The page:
2012 Discover Life in America’s Annual Conference a Huge Success including a visit by Pulitzer Prize-Winning Conservation Biologist E.O. Wilson
The search for life in the Great Smoky Mountains National Park was celebrated at a unique gathering in Gatlinburg, March 22-24, hosted by Discover Life in America (DLIA). The All Taxa Biodiversity Inventory Conference brings experts and volunteers from around the world in celebration of citizen science and the amazing biodiversity of Great Smoky Mountains National Park. This year’s conference was titled “The Roots of Biodiversity with Dr. E.O. Wilson.”
The conference, with over 200 in attendance, was dedicated to a first of its kind project to discover every living species in the Park and was headlined by Wilson – the world renowned naturalist and author who spent a year studying at the University of Tennessee in the 1950s. Wilson has been called one of the most important biological theorists since Darwin by The New York Times and one of the Top 25 Most Influential Americans by Time Magazine.
“Dr. Wilson has been at the forefront of the global effort to save wildlife and species around the world and it is truly an honor to have him speak at our conference,” said Todd Witcher, Executive Director of DLIA. “He is a vocal supporter of efforts such as ATBI to document and protect species, and I hope his visit helped spur a renewed effort to save the Smokies’ spectacular wealth of biodiversity.” During his keynote address Dr. Wilson acknowledged the “groundbreaking work of Discover Life in America,” and urged citizens to “support not only this project in the Smokies, but all biodiversity research world-wide.”
E. O. Wilson, University Research Professor Emeritus at Harvard and Todd Witcher, Director of Discover Life in America interview with WUOT's Chrissy Keuper at the University of Tennessee in Knoxville.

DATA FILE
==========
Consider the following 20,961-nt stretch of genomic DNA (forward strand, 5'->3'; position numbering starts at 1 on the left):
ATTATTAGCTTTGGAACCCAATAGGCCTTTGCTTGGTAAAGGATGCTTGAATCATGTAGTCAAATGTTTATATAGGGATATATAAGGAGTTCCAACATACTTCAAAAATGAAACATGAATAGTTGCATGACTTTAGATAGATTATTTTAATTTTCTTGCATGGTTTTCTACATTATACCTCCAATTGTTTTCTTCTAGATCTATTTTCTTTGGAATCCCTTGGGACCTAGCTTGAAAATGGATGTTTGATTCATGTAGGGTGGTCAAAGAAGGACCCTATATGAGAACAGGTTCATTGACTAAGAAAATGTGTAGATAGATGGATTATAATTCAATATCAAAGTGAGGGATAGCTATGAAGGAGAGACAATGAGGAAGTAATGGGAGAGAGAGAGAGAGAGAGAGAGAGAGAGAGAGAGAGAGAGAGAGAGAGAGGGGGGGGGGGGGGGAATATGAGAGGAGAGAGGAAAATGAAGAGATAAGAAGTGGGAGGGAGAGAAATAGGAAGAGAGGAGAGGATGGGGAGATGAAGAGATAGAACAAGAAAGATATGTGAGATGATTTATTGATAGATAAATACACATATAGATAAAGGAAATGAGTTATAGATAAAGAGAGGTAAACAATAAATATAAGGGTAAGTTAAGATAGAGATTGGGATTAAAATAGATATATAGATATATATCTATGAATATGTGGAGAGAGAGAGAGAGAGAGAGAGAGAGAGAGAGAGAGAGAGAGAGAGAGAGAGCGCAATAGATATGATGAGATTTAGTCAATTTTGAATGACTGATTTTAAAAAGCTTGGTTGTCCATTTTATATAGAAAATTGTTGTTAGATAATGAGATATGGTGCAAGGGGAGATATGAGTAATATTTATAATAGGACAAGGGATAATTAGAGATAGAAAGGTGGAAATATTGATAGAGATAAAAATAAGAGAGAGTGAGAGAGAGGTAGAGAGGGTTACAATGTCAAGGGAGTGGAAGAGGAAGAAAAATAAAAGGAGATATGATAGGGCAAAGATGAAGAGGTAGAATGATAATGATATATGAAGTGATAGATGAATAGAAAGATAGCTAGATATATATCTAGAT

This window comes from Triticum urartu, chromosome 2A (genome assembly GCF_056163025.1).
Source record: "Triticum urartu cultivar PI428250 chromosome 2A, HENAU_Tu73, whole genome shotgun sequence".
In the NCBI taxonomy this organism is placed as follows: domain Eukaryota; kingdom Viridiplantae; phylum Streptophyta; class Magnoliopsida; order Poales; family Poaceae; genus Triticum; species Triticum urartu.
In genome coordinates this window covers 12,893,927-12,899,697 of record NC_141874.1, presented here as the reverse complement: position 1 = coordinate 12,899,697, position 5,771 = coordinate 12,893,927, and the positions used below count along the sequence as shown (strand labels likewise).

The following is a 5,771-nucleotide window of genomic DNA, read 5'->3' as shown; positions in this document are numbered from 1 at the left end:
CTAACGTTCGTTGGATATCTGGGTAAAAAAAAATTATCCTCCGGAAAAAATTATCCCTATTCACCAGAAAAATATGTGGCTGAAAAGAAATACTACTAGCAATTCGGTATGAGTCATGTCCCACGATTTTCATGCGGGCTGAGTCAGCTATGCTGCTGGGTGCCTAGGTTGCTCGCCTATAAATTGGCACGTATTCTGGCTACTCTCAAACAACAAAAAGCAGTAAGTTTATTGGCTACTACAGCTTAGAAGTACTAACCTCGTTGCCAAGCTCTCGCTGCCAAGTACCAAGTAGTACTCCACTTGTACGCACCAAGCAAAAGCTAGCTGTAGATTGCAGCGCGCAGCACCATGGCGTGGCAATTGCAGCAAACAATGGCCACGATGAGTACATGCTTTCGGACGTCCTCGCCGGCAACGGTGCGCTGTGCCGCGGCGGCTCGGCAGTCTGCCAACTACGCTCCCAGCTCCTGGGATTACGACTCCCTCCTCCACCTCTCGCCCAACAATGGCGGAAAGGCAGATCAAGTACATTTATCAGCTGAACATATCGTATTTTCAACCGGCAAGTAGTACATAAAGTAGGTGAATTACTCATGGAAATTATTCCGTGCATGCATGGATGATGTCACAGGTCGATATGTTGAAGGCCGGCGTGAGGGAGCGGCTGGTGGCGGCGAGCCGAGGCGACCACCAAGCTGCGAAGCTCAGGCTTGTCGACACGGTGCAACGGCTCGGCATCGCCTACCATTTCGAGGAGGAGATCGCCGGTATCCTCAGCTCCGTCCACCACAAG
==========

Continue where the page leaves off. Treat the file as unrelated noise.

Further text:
"The All Taxa Biodiversity Inventory in the Great Smoky Mountains National Park began in 1998 and is still going strong. To date, biologists have identified over 7000 species in the Park, with more than 900 species that are new to science. Discover Life in America, the non-profit overseeing the inventory, is holding its annual conference in Gatlinburg with keynote speaker E.O. Wilson. Wilson is a naturalist and Harvard professor who began his graduate work at the University of Tennessee in Knoxville. WUOT's Chrissy Keuper speaks with Wilson and with Todd Witcher, Director of Discover Life in America. Witcher says the ATBI in the Smokies has become a model for projects just like it all over the world..."
At the request of the park, DLIA has formed Tree Teams of citizen scientists to sample threatened forest types, in order to discover what species of invertebrates may also be lost as these forests continue to decline. DLIA is a pioneer in using comprehensive approaches to biodiversity sampling, but some tree stand types have not had this sampling. The high elevation American beech tree stands are the first forest type to be sampled by DLIA using a newly developed multi-collection method.